When I go back to the Whites, it’s a bright, warm day in early August, and I meet Teschner at the Gale River trailhead. He’s on a mission. He’s hiking up Galehead Mountain to retrieve the hidden oar. "I just ate a whole pint of Ben & Jerry’s," he says, walking toward me. "Let’s see how that goes."
We start walking. Teschner’s hair is a little longer now, less bristly, and he has patches of duct tape stuck on his shoulders, covering an oozing yellow melange of friction sores. Two days earlier, he had packed his first century, laboring up the Gale River Trail bearing 110 pounds. "When I first came here," he says, "I thought carrying 50 pounds up the trail time after time was going to crush me. I didn’t see how I could do it. But I broke the trail down mentally, into sections–this river crossing, that rocky pitch. During the last quarter-mile, I felt like I was going to collapse. I could hardly put one foot in front of the other, I was so tired. But I never questioned that I was going to make it. I’ve gained confidence this summer."
I ask what he means. "Well," he says, "I’ve definitely become a better cook. I’ve made peanut butter bars and apple spice cake; the other night, I cooked pasta primavera. I’m thinking about opening my own restaurant some day." The scheme is vague. He says something about a "tiki bar in the U.S. Virgin Islands" and then adds, "I still think the cookbook is awesome."
"Oh," I say. I guess I’d hoped for deep insights–for dispatches from a mind finding its way toward cool adult poise. But the process of growing up is subtle and incremental, and Teschner is still ensconced in the woods of it. He cannot offer up any sweeping perspectives.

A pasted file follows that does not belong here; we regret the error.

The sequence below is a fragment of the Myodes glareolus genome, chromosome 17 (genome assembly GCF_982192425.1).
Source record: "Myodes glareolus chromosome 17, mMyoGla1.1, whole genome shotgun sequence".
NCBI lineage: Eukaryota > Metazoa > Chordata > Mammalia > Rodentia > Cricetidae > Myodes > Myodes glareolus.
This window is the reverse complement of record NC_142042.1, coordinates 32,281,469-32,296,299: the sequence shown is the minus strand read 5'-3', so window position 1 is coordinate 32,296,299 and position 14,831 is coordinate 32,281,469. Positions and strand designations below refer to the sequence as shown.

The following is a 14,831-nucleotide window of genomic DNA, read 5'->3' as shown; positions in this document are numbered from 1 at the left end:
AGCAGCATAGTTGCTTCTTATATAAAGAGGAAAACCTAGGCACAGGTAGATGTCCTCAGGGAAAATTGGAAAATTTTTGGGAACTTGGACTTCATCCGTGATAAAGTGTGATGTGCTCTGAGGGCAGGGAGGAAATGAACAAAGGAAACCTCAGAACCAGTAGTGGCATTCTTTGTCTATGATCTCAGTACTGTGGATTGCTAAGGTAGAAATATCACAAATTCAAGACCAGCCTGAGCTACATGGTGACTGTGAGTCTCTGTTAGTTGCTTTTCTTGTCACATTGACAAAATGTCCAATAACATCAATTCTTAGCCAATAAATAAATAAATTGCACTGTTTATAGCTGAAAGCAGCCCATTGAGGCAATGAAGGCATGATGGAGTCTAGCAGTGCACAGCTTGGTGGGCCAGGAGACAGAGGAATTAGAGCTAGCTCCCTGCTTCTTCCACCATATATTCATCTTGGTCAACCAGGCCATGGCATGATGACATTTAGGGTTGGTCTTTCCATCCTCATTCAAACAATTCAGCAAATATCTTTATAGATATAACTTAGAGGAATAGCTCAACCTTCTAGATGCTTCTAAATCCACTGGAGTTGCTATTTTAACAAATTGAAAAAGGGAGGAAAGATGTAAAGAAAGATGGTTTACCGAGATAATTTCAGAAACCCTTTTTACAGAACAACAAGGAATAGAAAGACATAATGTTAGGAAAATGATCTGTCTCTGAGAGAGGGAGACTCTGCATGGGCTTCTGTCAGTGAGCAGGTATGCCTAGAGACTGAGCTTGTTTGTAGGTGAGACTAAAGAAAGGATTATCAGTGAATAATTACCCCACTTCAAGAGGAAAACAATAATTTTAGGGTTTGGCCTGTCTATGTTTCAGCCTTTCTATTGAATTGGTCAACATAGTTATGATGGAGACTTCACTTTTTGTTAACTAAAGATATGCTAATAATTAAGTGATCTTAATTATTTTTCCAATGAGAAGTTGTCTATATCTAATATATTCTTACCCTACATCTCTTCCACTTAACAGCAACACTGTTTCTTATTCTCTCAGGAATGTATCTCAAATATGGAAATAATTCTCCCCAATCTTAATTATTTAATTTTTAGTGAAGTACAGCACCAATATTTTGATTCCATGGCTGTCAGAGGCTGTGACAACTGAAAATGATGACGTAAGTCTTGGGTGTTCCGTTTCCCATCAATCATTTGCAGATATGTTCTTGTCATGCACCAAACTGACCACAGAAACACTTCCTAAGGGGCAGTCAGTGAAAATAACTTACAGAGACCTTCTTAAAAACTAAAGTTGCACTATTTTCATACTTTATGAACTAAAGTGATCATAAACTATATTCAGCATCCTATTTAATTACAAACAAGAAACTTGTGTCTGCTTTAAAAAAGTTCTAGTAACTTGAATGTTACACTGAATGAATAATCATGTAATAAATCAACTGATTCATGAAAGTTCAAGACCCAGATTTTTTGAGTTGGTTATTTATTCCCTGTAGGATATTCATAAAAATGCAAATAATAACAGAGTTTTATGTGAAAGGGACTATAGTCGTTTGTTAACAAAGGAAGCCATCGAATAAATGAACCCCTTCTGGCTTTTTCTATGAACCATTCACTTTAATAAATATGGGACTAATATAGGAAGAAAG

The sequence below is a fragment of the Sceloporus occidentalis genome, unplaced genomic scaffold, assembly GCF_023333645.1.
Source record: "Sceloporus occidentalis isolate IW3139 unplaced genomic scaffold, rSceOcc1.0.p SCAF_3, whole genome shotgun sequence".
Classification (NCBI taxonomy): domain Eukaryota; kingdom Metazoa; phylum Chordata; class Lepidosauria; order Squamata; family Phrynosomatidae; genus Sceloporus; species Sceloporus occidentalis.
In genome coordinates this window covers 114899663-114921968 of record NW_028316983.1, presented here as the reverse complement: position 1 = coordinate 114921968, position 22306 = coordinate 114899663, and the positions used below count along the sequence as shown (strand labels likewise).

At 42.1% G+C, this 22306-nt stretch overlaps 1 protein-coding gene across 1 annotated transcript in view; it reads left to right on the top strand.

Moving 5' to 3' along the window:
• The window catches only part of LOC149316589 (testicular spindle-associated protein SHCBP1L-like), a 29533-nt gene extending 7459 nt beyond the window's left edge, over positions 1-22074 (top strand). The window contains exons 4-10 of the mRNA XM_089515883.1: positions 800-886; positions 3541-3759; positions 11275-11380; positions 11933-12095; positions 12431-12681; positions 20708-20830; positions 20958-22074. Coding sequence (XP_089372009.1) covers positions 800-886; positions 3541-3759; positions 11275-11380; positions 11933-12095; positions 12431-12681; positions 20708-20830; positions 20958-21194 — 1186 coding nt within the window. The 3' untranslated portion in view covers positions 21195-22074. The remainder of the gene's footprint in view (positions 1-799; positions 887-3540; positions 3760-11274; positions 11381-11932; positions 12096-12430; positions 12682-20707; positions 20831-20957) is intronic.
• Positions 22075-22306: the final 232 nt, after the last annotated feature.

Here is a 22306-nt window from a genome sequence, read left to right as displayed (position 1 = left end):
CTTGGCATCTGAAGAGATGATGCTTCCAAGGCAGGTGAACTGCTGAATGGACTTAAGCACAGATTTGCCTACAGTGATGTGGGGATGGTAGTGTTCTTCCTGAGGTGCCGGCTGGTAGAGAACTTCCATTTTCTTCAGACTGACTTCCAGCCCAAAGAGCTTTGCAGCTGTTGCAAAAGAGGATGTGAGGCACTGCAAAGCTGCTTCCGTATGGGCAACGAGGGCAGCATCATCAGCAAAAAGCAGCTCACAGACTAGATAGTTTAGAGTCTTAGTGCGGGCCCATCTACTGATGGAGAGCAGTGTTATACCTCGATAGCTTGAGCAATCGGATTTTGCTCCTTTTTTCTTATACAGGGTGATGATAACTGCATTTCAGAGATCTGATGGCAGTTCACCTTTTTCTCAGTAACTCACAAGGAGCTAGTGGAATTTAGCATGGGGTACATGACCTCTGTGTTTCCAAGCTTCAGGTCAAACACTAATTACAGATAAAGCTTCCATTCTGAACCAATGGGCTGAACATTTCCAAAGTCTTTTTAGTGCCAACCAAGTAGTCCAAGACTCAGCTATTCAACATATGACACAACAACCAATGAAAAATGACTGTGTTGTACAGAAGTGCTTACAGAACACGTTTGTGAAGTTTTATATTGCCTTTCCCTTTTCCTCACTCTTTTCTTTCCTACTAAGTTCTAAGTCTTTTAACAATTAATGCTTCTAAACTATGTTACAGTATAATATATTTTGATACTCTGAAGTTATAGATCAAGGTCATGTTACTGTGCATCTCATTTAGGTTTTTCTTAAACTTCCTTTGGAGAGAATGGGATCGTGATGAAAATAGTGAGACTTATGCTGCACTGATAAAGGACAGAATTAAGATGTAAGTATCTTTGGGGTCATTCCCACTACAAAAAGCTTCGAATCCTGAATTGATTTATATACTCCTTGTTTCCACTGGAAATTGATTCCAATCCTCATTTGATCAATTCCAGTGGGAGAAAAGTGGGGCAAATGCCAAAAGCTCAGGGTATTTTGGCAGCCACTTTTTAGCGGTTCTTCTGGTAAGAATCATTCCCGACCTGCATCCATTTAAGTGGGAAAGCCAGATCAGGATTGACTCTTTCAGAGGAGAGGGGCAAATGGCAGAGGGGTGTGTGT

We cut across the river. Teschner stoops low to a cold pool of water and says, "Usually when I get here, I dunk my head in. It’s refreshing. The way you do it is you put your hands on these two rocks here, like you’re doing a push-up, and then you kind of lower…" He goes underwater and then he pulls his head out and shakes it, so the water flies off the tips of his hair. Then he waits as I dunk my head into the icy river.
When we get up on Galehead Mountain, the sun shines brightly and the oar is fairly visible in a thicket of trees. The wood on it is a little chewed up, and its metal paddles are bent, but the grail is now solely in Luke Teschner’s care. He isn’t giddy about it, but he does seem quite pleased. "Here we are in the middle of the woods," he says, "and there’s stealth treasure lying around." He shoulders the oar, which is surprisingly light, and starts down the tree-lined trail, carefully. The oar has a wide turning radius.
When Teschner reaches the hut, he fetches a long ladder and leans it against the dining-room wall. He climbs it and then pounds in some nails up near the ceiling, for the oar to sit on. Anderson stands at the base, holding the ladder and giving instructions: "Yeah, another nail there. Good, good." Teschner bends the nails tight around the oar handle. He balances a cache of butter knives on a thin ledge above, so that a cascade of cutlery will rain down on any would-be marauders. And then he sets a large sign–"Dog Walk," it reads–dangling below so it will fall like a guillotine if the oar ever is touched. "Ah yes," Anderson says, peering up. "This is evil!"